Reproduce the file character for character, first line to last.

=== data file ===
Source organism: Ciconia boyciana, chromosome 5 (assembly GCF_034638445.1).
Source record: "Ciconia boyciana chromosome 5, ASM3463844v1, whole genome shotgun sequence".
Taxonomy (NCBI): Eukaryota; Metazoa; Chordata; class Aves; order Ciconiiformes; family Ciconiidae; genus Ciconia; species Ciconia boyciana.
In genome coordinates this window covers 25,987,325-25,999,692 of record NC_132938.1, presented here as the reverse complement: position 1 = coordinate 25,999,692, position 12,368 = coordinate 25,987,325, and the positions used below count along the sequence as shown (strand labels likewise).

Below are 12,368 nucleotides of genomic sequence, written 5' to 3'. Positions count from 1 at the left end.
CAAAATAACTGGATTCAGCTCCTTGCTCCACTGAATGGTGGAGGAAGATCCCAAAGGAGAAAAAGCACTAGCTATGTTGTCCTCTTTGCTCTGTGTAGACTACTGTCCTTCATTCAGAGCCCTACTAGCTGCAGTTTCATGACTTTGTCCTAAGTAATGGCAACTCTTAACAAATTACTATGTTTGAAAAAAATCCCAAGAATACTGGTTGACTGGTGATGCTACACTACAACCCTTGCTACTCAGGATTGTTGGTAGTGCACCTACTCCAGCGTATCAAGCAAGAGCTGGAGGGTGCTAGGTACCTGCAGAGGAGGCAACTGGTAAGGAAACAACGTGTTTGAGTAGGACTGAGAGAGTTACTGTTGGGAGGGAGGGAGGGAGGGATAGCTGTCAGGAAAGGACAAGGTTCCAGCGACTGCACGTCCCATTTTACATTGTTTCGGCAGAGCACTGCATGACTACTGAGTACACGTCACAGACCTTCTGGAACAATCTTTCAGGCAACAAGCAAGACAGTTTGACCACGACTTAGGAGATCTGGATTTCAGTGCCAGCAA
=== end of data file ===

Source organism: Ciconia boyciana, chromosome 5 (assembly GCF_034638445.1).
Source record: "Ciconia boyciana chromosome 5, ASM3463844v1, whole genome shotgun sequence".
Taxonomy (NCBI): Eukaryota; Metazoa; Chordata; class Aves; order Ciconiiformes; family Ciconiidae; genus Ciconia; species Ciconia boyciana.
In genome coordinates this window covers 25,987,325-25,999,692 of record NC_132938.1, presented here as the reverse complement: position 1 = coordinate 25,999,692, position 12,368 = coordinate 25,987,325, and the positions used below count along the sequence as shown (strand labels likewise).

Below are 12,368 nucleotides of genomic sequence, written 5' to 3'. Positions count from 1 at the left end.
CAAAATAACTGGATTCAGCTCCTTGCTCCACTGAATGGTGGAGGAAGATCCCAAAGGAGAAAAAGCACTAGCTATGTTGTCCTCTTTGCTCTGTGTAGACTACTGTCCTTCATTCAGAGCCCTACTAGCTGCAGTTTCATGACTTTGTCCTAAGTAATGGCAACTCTTAACAAATTACTATGTTTGAAAAAAATCCCAAGAATACTGGTTGACTGGTGATGCTACACTACAACCCTTGCTACTCAGGATTGTTGGTAGTGCACCTACTCCAGCGTATCAAGCAAGAGCTGGAGGGTGCTAGGTACCTGCAGAGGAGGCAACTGGTAAGGAAACAACGTGTTTGAGTAGGACTGAGAGAGTTACTGTTGGGAGGGAGGGAGGGAGGGATAGCTGTCAGGAAAGGACAAGGTTCCAGCGACTGCACGTCCCATTTTACATTGTTTCGGCAGAGCACTGCATGACTACTGAGTACACGTCACAGACCTTCTGGAACAATCTTTCAGGCAACAAGCAAGACAGTTTGACCACGACTTAGGAGATCTGGATTTCAGTGCCAGCAA